EA & CLC No Longer “In the Game” With College Athletes
After a long legal battle with college athletes, Electronic Arts (EA) and the Collegiate Licensing Company (CLC) are calling it quits. On September 26, 2013, the companies announced that they reached a settlement agreement with the former college athletes. If the judge approves the settlement, the NCAA will be forced to defend the suits on its own.
Four years ago, former UCLA basketball star Ed O’Bannon filed a lawsuit against the NCAA, EA, and CLC focusing on college athletes’ rights and compensation. O’Bannon sought to recover damages for the use of his likeness in things like video games and television broadcasts. Since the filing, more players joined his case or filed their own suits against the companies; today, there are three presumptive class-action suits pending.
On Thursday, just hours before announcing the settlement, EA announced that it would stop producing its college football game. That statement reverses its July decision to continue producing the game without NCAA backing. The change was likely spurred by the loss of three major conferences. In August, the SEC, Big Ten, and Pacific-12 Conferences announced they would be moving away from the game.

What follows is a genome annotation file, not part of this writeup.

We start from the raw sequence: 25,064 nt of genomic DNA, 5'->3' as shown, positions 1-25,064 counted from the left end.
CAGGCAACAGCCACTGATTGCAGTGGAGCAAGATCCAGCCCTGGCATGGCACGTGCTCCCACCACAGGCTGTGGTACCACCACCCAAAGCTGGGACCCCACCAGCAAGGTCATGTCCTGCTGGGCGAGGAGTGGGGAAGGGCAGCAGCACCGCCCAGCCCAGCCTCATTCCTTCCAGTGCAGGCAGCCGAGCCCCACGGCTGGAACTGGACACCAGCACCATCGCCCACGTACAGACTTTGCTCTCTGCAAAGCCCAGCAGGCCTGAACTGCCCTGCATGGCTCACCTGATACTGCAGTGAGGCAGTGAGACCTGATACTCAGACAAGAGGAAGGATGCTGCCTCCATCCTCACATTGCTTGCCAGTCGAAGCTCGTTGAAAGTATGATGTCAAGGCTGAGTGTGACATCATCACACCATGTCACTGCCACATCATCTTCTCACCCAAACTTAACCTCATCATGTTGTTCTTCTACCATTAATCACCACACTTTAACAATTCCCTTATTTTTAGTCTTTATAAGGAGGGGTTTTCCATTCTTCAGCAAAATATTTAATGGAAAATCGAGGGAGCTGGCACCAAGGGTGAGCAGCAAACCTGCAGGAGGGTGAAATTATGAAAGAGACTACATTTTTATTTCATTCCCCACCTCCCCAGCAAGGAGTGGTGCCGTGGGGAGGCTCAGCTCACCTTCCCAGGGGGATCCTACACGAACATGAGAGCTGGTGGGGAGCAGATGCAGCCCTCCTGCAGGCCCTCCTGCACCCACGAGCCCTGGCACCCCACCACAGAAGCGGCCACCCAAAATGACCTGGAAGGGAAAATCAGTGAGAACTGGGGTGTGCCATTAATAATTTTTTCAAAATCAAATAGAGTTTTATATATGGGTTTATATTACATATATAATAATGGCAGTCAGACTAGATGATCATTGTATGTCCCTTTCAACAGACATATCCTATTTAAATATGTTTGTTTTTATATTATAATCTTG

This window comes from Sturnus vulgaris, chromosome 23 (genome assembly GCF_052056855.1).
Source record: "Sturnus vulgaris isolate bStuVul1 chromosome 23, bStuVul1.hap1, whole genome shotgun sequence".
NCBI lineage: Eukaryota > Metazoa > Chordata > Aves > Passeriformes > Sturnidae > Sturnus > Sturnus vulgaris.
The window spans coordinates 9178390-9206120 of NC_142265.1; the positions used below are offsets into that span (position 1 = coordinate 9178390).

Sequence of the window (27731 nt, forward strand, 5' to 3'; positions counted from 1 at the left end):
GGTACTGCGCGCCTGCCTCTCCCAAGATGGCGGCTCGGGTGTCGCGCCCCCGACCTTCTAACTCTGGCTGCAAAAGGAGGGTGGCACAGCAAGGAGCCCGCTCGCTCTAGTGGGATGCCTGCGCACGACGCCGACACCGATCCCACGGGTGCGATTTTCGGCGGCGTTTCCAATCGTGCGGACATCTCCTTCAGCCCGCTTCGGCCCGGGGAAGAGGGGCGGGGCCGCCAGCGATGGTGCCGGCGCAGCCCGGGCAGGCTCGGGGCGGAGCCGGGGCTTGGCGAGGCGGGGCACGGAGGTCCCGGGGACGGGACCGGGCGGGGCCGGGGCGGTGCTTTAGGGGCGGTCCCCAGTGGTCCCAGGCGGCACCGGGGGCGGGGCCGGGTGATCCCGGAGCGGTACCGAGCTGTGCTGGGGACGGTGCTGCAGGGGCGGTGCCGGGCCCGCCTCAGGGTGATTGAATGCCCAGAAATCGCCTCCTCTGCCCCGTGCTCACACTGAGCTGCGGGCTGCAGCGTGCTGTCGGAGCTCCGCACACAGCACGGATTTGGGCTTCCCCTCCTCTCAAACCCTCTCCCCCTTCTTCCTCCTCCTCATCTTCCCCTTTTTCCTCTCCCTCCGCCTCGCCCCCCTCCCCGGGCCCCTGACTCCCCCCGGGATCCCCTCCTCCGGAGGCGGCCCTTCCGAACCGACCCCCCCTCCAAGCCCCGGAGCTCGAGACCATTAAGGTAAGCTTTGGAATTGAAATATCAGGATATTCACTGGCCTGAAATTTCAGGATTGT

Several hours after EA’s announcement, a proposed settlement agreement was filed in the US District Court in Northern California. The papers indicated that an agreement has been reached to settle the three class action cases against EA and the CLC, with the specific settlements terms to remain confidential.
One of the players’ lead attorneys stated the settlement should reach somewhere between 200,000 to 300,000 former players. He did not indicate how much players would receive, but he said it would provide them with “something substantive.”
Some attorneys have suggested that this settlement also entitles current players to compensation. However, it’s unclear whether active players will be allowed to collect immediately or will have to wait until the end of their college careers. The wait may be required by an NCAA rule that prohibits current players from receiving compensation.
That rule, along with other issues, is being challenged by the players as the case proceeds against the NCAA. After EA’s announcement, the NCAA did not comment on the settlement but said that it would still fight its case. Its chief legal officer said they were “prepared to take this all the way to the Supreme Court if we have to.”
The resolve to continue fighting is understandable given how much the NCAA has at stake. A settlement or loss at trial will change college sports dramatically and redefine amateur status in collegiate athletics.